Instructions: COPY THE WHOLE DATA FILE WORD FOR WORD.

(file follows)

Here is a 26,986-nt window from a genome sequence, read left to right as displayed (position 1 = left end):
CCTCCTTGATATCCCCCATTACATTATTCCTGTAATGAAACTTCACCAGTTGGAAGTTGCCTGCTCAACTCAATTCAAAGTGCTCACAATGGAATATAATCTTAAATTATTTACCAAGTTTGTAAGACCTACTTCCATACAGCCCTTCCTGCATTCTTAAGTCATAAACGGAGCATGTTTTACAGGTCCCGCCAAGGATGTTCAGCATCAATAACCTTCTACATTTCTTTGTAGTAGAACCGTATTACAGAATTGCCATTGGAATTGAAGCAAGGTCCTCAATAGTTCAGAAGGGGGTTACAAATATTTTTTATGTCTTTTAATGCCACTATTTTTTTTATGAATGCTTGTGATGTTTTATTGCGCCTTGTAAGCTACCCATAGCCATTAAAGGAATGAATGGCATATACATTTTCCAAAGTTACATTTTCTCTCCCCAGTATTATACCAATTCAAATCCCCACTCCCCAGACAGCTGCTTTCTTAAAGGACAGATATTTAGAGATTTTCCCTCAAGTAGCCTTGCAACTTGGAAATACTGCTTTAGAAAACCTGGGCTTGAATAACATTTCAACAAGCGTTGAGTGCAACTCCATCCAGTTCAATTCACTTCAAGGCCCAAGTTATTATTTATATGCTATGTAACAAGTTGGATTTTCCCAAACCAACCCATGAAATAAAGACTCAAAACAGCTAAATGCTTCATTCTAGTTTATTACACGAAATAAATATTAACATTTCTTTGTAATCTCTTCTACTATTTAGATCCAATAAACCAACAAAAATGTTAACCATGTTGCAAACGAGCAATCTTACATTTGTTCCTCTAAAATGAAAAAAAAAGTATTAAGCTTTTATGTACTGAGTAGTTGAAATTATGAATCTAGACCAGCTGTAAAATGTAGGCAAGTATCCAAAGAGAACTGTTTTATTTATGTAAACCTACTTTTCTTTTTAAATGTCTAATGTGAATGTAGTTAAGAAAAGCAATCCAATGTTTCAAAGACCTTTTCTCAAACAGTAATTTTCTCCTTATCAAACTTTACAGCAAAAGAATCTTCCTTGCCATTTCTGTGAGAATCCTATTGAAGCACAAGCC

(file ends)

Here is a 26,986-nt window from a genome sequence, read left to right as displayed (position 1 = left end):
CCTCCTTGATATCCCCCATTACATTATTCCTGTAATGAAACTTCACCAGTTGGAAGTTGCCTGCTCAACTCAATTCAAAGTGCTCACAATGGAATATAATCTTAAATTATTTACCAAGTTTGTAAGACCTACTTCCATACAGCCCTTCCTGCATTCTTAAGTCATAAACGGAGCATGTTTTACAGGTCCCGCCAAGGATGTTCAGCATCAATAACCTTCTACATTTCTTTGTAGTAGAACCGTATTACAGAATTGCCATTGGAATTGAAGCAAGGTCCTCAATAGTTCAGAAGGGGGTTACAAATATTTTTTATGTCTTTTAATGCCACTATTTTTTTTATGAATGCTTGTGATGTTTTATTGCGCCTTGTAAGCTACCCATAGCCATTAAAGGAATGAATGGCATATACATTTTCCAAAGTTACATTTTCTCTCCCCAGTATTATACCAATTCAAATCCCCACTCCCCAGACAGCTGCTTTCTTAAAGGACAGATATTTAGAGATTTTCCCTCAAGTAGCCTTGCAACTTGGAAATACTGCTTTAGAAAACCTGGGCTTGAATAACATTTCAACAAGCGTTGAGTGCAACTCCATCCAGTTCAATTCACTTCAAGGCCCAAGTTATTATTTATATGCTATGTAACAAGTTGGATTTTCCCAAACCAACCCATGAAATAAAGACTCAAAACAGCTAAATGCTTCATTCTAGTTTATTACACGAAATAAATATTAACATTTCTTTGTAATCTCTTCTACTATTTAGATCCAATAAACCAACAAAAATGTTAACCATGTTGCAAACGAGCAATCTTACATTTGTTCCTCTAAAATGAAAAAAAAAGTATTAAGCTTTTATGTACTGAGTAGTTGAAATTATGAATCTAGACCAGCTGTAAAATGTAGGCAAGTATCCAAAGAGAACTGTTTTATTTATGTAAACCTACTTTTCTTTTTAAATGTCTAATGTGAATGTAGTTAAGAAAAGCAATCCAATGTTTCAAAGACCTTTTCTCAAACAGTAATTTTCTCCTTATCAAACTTTACAGCAAAAGAATCTTCCTTGCCATTTCTGTGAGAATCCTATTGAAGCACAAGCC